Unraveling the complexity of associations between a history of childhood trauma, psychotic-like experiences, depression and non-suicidal self-injury : A network analysis


Several studies have reported the association of psychotic-like experiences (PLEs) with non-suicidal self-injury (NSSI). It has been hypothesized that both constructs might share overlapping backgrounds. This study aimed to investigate the relationships between childhood trauma, depression, PLEs and lifetime characteristics of NSSI.



Participants included individuals aged 18–35 years who had a negative history of psychiatric treatment. They were surveyed through the computer-assisted web interview. A network analysis was performed.



A total of 4203 non-clinical adults (63.8 % females) were enrolled. The characteristics of NSSI and a history of childhood sexual abuse were the most central nodes in the network. A history of childhood sexual abuse was the only category of childhood trauma that was directly connected to the characteristics of NSSI (i.e., longer lifetime duration of NSSI). The shortest pathways from other categories of childhood trauma (emotional abuse, emotional neglect and bullying) were connected to the lifetime characteristics through the effects of sexual abuse. However, other pathways were also possible and converged on nodes representing persecutory thoughts, déjàvu experiences, psychomotor retardation/agitation and suicidal ideation. These psychopathological symptoms were the only nodes directly connected to the characteristics of NSSI (i.e., lifetime duration and a history of severe NSSI).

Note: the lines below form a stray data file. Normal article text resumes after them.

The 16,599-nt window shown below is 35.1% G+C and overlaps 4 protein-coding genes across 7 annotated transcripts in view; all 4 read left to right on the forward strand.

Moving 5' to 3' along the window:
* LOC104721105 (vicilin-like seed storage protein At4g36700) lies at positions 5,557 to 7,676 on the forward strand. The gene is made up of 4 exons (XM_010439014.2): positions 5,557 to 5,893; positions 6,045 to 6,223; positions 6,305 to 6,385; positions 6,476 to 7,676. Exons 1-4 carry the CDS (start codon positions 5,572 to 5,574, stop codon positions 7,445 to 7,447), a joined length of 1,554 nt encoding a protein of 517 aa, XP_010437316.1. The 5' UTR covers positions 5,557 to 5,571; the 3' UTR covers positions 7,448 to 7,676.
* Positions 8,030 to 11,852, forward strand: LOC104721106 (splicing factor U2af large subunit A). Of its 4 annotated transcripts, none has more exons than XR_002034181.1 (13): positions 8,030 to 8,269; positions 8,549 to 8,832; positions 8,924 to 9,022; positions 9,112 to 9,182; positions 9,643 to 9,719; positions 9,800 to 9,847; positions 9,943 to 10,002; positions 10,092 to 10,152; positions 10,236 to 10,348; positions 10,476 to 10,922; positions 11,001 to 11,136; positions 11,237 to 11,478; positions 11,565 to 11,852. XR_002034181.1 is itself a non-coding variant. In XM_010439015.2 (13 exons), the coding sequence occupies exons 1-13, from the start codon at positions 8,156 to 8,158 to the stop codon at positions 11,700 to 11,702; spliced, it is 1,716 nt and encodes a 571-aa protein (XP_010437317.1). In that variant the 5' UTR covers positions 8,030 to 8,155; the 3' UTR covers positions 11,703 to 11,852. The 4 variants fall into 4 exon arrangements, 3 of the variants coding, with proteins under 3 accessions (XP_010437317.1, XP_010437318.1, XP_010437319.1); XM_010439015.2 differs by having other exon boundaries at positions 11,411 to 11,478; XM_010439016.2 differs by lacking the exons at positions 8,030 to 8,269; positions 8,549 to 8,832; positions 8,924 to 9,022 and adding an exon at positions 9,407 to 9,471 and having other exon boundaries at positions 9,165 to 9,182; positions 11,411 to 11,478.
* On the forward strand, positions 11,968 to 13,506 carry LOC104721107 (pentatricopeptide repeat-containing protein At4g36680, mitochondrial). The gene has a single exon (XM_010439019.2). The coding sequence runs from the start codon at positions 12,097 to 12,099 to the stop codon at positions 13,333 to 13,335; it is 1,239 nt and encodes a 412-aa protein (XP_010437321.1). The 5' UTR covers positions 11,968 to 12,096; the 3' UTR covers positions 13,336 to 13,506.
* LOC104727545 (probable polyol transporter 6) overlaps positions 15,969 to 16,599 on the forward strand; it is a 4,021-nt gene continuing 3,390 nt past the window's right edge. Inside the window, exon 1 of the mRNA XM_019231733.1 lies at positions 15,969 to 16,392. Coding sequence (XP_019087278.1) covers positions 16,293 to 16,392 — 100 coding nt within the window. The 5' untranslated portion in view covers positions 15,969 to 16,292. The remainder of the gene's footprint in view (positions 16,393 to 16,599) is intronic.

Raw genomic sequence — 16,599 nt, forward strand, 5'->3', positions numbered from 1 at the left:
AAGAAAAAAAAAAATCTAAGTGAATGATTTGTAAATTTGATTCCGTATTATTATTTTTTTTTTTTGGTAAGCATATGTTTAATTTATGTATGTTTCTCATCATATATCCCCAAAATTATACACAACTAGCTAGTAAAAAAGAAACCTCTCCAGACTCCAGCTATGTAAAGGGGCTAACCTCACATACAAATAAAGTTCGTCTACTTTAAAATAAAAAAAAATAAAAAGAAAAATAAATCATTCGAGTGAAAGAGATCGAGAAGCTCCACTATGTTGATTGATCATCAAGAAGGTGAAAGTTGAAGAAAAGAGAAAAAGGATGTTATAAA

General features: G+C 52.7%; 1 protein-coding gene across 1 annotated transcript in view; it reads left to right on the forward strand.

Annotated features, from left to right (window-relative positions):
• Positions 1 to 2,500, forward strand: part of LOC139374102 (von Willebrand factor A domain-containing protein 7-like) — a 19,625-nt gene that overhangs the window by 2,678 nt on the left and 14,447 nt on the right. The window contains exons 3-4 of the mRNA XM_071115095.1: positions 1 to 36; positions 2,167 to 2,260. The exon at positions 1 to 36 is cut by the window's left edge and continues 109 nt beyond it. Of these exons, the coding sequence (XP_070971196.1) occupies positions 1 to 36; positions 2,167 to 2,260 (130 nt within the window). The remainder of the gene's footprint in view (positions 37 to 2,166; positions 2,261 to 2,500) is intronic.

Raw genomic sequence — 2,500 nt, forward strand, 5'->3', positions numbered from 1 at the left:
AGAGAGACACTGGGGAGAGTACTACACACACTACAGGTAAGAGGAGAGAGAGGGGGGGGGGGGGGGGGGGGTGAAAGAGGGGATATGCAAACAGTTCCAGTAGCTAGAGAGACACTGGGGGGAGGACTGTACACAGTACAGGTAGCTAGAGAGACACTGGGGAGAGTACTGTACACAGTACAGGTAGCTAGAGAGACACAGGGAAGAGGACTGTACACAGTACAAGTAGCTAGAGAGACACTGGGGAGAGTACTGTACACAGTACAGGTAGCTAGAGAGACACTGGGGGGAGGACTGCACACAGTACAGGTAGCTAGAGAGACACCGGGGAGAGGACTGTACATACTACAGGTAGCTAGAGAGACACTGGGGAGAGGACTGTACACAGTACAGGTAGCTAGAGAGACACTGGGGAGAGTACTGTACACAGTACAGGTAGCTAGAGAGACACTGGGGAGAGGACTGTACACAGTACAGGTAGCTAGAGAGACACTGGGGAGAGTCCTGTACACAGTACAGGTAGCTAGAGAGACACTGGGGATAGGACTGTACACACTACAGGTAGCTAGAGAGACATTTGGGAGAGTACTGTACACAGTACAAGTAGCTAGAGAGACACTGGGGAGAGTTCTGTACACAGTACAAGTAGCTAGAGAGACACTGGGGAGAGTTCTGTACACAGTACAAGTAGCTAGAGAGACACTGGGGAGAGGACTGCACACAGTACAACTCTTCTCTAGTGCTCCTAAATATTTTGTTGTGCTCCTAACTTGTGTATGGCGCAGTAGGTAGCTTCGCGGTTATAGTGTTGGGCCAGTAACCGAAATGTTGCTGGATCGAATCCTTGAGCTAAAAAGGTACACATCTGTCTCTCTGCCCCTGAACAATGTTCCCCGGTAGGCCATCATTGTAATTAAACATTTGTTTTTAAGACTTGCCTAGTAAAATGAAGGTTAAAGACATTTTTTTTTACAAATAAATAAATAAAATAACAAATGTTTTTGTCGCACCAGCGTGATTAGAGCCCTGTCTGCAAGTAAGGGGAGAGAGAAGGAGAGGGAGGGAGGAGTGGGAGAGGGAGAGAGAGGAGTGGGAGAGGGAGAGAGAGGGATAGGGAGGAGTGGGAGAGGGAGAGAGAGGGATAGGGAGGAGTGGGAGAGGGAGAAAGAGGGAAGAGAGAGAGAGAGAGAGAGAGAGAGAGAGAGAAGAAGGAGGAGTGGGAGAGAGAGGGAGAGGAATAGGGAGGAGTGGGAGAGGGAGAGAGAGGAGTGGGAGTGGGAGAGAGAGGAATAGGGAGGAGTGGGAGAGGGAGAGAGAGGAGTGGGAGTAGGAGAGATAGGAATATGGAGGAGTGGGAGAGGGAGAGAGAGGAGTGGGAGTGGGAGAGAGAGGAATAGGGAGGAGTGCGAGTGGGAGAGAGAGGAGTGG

The main limitations include the use of a non-clinical sample and cross-sectional design.



Our findings do not support the hypothesis that PLEs and NSSI might be associated due to shared correlates. In other words, the associations of childhood trauma and PLEs with NSSI might be independent.




  • LEs are associated with longer lifetime duration and the risk of severe NSSI.
  • Déjà vu experiences and persecutory thoughts are most closely related to the risk of NSSI.
  • PLEs and NSSI might be interrelated beyond the effects of shared correlates.


Błażej Misiak, Monika Szewczuk-Bogusławska, Jerzy Samochowiec, Ahmed A. Moustafa, Łukasz Gawęda, | 2023
In: Journal of Affective Disorders Reports ; ISSN: 2666-9153 | 337 | september | 11-17
Adults, Child Abuse, Depressive Symptoms, Early Childhood Trauma, Epigenetics, Mental health, Psychosis, Statistical Analysis, Suicidality, Young Adults